The Dodd-Frank Wall Street Reform and Consumer Protection Act largely failed to address those deeper problems, driven as more by politics than economics, according to Merton and Scholes. In 1934, the U.S. Congress responded to the financial market crash and the Great Depression with the Glass-Steagall Act. It was only about 25 pages long, and it included all of the regulations that it mandated, according to Merton. In contrast, Dodd-Frank is more than 2,000 pages along, filled with exemptions that muddy its meaning, and includes few of the regulations that it has mandated, he said.
And despite its breadth, it does not address the problems with Fannie Mae and Freddie Mac, weaknesses in the accounting system, a fractured regulatory regime of nearly a dozen agencies, or the need for capital standards, which are left to Basel negotiators, according to Merton. The best part of the legislation, in Scholes’ view, is the creation of an Office of Financial Research, to combine and coordinate data on the markets, including positions, exposures and cross linkages. While he would have preferred an independent agency, instead of one located in the U.S. Department of Treasury, Scholes says the research group could challenge regulators the way that the National Transportation Safety Board prods the Federal Aviation Administration. One of the biggest mandates of the Dodd-Frank Act is the Volcker Rule, which forces banks out of the business of trading for their own account. “I’m not philosophically opposed to the idea that institutions may not be able to engage in certain activities if they do engage in others…I am willing to look at it,” Merton states. “But by and large I haven’t been very impressed with what I’ve seen is the way it’s going to be executed,” he says.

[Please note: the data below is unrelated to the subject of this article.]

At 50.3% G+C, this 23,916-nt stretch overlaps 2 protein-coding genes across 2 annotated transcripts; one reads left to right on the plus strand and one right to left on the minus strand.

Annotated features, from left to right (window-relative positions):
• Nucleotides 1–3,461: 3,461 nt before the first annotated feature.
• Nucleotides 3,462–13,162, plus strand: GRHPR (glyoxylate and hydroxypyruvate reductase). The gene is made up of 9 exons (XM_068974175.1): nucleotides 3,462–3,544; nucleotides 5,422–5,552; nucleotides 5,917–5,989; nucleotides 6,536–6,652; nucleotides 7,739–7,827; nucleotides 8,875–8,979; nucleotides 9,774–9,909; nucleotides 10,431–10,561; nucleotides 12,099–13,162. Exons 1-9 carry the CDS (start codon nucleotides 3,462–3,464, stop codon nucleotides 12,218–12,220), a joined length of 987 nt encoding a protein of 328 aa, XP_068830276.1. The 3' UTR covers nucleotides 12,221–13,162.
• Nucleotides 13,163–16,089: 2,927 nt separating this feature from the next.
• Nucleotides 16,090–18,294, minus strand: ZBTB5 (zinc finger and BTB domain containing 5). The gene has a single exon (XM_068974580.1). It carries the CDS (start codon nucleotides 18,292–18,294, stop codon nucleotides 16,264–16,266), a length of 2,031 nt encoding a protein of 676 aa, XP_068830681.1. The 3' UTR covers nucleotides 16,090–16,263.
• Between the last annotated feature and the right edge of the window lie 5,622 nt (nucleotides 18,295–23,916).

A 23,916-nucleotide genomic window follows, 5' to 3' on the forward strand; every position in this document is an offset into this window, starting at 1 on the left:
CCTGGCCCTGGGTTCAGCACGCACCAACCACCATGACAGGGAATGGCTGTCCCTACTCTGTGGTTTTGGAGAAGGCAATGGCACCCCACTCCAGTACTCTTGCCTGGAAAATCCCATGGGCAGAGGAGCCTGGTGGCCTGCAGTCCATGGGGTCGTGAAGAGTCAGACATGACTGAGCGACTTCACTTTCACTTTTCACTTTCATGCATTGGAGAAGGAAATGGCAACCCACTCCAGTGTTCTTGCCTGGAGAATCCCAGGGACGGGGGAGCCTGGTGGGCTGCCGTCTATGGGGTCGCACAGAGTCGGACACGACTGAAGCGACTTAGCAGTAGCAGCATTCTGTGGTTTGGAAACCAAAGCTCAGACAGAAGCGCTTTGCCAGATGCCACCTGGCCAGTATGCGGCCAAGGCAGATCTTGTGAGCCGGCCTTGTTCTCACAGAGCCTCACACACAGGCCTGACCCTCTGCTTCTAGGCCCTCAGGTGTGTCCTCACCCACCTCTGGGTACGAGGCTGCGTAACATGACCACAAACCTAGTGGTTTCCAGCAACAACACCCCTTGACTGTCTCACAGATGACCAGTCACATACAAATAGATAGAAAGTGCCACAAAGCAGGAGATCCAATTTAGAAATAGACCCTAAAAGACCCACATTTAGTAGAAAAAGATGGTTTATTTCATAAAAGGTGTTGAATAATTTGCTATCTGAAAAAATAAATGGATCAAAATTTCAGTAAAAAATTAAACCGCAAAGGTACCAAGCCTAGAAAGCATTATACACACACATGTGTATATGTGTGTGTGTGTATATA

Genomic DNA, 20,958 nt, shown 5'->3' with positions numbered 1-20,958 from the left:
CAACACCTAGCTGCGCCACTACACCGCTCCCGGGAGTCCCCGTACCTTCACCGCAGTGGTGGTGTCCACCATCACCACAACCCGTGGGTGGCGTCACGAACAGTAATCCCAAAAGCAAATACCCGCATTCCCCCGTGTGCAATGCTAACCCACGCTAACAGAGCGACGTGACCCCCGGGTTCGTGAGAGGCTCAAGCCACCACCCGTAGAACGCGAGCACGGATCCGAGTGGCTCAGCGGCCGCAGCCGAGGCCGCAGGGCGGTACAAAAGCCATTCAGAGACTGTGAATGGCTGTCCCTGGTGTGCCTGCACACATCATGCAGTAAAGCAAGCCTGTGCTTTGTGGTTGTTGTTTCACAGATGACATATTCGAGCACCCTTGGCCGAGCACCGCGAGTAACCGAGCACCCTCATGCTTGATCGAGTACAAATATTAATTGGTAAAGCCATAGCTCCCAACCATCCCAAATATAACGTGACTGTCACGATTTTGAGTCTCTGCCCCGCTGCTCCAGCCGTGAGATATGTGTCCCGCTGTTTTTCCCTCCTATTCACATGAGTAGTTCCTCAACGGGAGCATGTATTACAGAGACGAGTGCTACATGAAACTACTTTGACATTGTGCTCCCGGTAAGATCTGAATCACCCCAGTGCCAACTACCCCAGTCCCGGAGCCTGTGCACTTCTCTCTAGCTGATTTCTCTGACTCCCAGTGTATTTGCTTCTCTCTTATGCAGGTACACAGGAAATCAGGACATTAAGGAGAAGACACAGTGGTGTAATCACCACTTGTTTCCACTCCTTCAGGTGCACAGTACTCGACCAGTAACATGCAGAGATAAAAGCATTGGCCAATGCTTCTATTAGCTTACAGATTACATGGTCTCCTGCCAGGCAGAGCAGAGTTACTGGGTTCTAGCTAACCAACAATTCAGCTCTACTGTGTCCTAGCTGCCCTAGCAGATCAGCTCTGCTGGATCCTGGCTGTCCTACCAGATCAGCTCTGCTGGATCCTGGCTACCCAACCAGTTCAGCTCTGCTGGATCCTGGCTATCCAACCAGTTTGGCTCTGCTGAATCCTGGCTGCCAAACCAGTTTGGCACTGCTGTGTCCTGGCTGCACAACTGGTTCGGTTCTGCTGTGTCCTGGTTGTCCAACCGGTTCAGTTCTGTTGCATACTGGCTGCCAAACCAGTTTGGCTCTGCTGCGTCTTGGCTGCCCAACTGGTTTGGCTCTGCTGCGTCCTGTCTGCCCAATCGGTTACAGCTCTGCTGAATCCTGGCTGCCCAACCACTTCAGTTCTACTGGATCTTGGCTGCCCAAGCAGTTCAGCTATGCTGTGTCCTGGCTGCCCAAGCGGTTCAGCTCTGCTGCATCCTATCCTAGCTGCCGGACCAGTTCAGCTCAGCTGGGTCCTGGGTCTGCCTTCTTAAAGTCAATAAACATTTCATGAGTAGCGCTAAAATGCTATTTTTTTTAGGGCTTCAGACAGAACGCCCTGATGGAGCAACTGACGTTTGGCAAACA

The rule may just force proprietary trading into other parts of the financial system. Merton says other problems – such as the need to fix the accounting regime or the forces driving correlation of assets – are more important than the problems with proprietary trading. Scholes says there are behavioral elements to the financial crisis and re-regulation, too. People tend to under estimate the risk of things that are familiar to them. For example, Scholes worries about the pension system, noting that the typical Employee Retirement Income Security Act (ERISA) corporate pension plan holds 70 percent of its assets in equities.
That is the equivalent of the old General Motors, which had a market cap of $100 billion, entering into a $70 billion total return swap, according to Scholes. “And yet, we don’t think of it that way. Why? Because it’s familiar. If it were a derivative, you’d be running people out the door,” he declares. Given a future in which system risks may remain high, investors must learn to live with uncertainty, Merton advises. “To make money in your business you have to understand uncertainty. How do you handle the various paths and trajectories that could occur? How much flexibility should you build into your operating and financing plans? That is the fundamental question in all businesses.”